by Darrell Jobman, Editor-in-Chief TraderPlanet.com
The dollar found support close to 1.3440 against the dollar and strengthened to highs around 1.3385 after the German data. The US currency failed to hold the gains and retreated back to 1.3425 later in US trading.
US housing starts fell 2.1% in May from the previous month to an annual rate of 1.47mn while permits rose to 1.50mn over the month. The data suggests the potential for stabilisation in the housing sector as inventories have been reduced. In this context, the rise in permits is an encouraging sign, but there is little scope for a sharp recovery given the underlying stresses. The short-term impact on interest rates and the dollar should be limited.
The German ZEW index fell to 20.3 in June from 24.0 the previous month, the first decline recorded for the current year. The current conditions component edged higher, but there will be some speculation that the German economy is starting to slow. The IFO survey will, therefore, be watched closely on Friday for further Euro-zone evidence.
There is no major US economic data until Thursday and this will reinforce the potential impact of cross trading and carry trades. Market interest in buying carry trades on significant retreats will lessen the potential for dollar gains.
The yen found some support weaker than 123.50 against the dollar and strengthened back to 123.35 in US trade, although the yen was still struggling to make any significant headway. There were no significant domestic economic developments with markets still focussed strongly on carry trades.
Japanese Finance Minister Omi warned stated that the authorities were watching the currency markets closely which was a stronger statement than usual, although there is no evidence that they will consider more aggressive measures such as intervention. Markets will still need to be on alert for a more concerted and co-ordinated approach from G8 officials to curb excessive risk taking via stronger warnings over the threat of a market reversal.
Carry trades will tend to remain dominant in the short term and markets will continue to look to invest in high-yield securities which will tend to undermine the yen. The underlying complacency over risk conditions is still a highly dangerous market factor with the potential threat of a sharp correction and a reversal in carry trades.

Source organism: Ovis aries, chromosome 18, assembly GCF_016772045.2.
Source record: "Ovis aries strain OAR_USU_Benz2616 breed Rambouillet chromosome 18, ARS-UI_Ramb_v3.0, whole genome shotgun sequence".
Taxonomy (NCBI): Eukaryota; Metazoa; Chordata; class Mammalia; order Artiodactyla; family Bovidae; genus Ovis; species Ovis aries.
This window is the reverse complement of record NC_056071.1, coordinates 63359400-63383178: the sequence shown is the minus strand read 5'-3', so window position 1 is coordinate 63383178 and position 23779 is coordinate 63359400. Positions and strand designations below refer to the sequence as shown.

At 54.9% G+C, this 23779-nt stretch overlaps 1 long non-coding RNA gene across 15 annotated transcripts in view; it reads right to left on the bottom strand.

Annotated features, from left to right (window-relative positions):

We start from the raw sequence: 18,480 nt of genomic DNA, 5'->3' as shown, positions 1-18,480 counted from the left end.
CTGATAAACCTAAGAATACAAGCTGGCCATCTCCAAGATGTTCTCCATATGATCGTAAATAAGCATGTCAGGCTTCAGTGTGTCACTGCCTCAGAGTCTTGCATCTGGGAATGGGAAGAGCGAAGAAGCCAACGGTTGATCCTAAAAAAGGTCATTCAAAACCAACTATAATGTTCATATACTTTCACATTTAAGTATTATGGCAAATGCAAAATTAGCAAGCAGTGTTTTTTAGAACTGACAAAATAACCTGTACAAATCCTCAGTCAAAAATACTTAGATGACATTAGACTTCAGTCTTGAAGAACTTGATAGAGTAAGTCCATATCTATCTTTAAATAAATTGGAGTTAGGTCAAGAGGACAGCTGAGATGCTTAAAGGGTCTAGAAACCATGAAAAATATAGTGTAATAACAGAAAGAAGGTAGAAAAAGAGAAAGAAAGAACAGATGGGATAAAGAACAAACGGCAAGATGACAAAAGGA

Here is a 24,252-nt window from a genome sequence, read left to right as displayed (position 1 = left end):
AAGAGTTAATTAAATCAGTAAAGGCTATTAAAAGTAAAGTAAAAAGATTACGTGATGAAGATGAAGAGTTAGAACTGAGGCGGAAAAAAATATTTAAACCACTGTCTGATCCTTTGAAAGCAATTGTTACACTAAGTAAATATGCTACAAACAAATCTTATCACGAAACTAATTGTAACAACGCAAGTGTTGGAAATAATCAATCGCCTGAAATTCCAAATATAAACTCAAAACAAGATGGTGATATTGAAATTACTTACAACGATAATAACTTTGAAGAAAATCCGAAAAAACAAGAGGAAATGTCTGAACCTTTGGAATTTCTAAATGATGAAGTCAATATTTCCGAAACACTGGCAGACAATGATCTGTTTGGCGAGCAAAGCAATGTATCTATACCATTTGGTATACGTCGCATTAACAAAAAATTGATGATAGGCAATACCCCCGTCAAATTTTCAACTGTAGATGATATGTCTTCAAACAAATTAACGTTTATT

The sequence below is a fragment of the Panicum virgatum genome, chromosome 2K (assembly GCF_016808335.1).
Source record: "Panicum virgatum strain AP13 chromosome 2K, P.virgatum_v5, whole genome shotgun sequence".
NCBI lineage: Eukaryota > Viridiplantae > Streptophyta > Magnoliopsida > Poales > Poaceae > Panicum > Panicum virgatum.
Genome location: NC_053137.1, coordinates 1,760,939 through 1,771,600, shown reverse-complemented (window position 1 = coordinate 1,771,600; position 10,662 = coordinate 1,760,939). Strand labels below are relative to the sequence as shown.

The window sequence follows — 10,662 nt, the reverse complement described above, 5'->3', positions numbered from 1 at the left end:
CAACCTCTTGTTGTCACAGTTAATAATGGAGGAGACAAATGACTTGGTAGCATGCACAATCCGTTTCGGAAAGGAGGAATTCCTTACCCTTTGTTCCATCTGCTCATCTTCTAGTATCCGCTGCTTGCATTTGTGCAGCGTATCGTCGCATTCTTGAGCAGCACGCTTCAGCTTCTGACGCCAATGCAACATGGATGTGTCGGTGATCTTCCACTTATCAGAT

Sterling resisted a decline below the 1.98 level against the dollar during Tuesday and strengthened to 1.9890 in US trade with Sterling also edging stronger against the Euro.
The Bank of England minutes from June’s meeting will be watched closely on Wednesday to assess the possibility of a further near-term increase in interest rates. Sterling will gain some support if there was a split decision with at least two votes for an immediate rate increase as this would increase the potential for a July rate increase.
A more measured stance over inflation would curb speculation over a further near-term advance and would undermine Sterling, especially given the rate increases already priced in. Given the expectations of a tough stance, Sterling will find it difficult to secure strong progress after the minutes.
The Swiss currency found support near 1.6660 against the Euro on Tuesday and strengthened back to 1.6625, although the recovery was generally unconvincing. The franc held close to 1.24 against the dollar.
Carry trades remained the dominant market factor and, while interest in carry trades remains so strong, there will be further interest in selling the franc on any significant rallies.
There is the potential for more aggressive warnings over currency weakness from National Bank officials which will tend to curb selling aggressive franc selling.
The Swiss currency will need an increase in risk aversion to sustain gains and volatility levels are liable to increase further in the short term.
The Australian dollar resisted a further challenge on levels around 0.84 against the US currency and strengthened to highs around 0.8465 in US trading.
The global interest in carry trades and yen selling will remain very important in the short term with further Australian dollar buying support from Japanese investors. There will be the threat of rising market volatility as global capital flows are liable to be increasingly unstable.
Expectations over a further rise in domestic interest rates will also remain slightly lower which will curb buying support.